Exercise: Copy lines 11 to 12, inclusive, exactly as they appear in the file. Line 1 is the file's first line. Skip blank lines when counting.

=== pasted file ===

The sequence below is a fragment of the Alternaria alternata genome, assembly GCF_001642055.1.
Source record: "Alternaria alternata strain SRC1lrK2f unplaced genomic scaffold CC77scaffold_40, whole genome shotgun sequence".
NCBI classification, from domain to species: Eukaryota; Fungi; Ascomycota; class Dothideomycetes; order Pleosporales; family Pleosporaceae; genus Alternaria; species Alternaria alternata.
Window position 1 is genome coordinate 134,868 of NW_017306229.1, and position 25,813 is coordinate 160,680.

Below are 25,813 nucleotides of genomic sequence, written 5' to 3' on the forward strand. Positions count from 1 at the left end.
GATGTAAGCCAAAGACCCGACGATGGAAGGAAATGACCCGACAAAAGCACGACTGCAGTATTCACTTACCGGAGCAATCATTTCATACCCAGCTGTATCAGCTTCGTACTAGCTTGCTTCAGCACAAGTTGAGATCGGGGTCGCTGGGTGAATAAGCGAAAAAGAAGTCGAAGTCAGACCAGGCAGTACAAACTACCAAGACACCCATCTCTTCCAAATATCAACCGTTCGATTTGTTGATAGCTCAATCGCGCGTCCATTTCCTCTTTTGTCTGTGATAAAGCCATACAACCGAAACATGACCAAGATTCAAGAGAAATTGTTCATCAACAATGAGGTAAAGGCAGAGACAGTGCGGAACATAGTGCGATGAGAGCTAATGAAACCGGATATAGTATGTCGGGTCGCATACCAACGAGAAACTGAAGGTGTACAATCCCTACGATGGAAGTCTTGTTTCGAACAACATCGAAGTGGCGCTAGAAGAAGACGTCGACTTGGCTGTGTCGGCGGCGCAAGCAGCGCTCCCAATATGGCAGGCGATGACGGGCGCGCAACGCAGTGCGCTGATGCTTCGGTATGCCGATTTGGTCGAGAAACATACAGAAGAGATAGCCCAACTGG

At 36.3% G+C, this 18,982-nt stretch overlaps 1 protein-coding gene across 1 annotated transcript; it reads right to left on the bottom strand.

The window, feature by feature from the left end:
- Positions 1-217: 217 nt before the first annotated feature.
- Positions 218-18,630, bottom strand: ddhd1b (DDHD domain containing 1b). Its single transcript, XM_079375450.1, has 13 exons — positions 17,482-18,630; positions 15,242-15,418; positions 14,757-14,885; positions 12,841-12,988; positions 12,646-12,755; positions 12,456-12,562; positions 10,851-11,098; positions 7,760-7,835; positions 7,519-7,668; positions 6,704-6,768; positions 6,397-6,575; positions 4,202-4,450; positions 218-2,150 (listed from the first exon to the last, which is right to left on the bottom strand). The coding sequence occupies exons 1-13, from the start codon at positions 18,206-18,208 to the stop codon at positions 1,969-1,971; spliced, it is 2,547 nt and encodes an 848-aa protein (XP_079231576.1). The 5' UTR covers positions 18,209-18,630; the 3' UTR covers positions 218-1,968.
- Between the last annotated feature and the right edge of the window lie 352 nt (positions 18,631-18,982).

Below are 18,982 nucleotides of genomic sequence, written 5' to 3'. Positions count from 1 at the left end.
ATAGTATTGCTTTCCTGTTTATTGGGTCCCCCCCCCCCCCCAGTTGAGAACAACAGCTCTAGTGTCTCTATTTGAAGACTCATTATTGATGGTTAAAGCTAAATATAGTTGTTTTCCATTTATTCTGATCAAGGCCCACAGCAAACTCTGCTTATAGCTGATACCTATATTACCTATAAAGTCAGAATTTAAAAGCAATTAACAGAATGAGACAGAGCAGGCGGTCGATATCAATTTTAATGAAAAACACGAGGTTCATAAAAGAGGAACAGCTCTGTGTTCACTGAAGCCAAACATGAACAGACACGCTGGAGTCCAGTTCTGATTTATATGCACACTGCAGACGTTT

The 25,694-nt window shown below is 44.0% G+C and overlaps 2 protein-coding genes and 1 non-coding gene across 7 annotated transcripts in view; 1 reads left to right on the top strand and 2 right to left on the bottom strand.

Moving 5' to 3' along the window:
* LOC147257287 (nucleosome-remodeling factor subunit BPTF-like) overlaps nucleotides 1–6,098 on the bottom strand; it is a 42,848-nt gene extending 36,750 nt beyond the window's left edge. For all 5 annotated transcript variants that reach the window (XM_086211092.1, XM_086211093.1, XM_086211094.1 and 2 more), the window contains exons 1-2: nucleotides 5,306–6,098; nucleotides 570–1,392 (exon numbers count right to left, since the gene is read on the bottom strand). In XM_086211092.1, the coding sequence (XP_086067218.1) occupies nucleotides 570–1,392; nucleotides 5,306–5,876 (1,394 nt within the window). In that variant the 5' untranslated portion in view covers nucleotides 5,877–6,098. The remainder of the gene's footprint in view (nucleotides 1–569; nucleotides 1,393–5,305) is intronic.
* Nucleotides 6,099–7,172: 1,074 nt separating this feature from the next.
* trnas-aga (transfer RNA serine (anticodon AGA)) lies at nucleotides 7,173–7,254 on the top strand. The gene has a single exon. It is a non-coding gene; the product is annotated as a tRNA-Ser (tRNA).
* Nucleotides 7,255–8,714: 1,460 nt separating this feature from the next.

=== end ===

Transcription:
- Between the last annotated feature and the right edge of the window lie 352 nt (positions 18,631-18,982).

Below are 18,982 nucleotides of genomic sequence, written 5' to 3'. Positions count from 1 at the left end.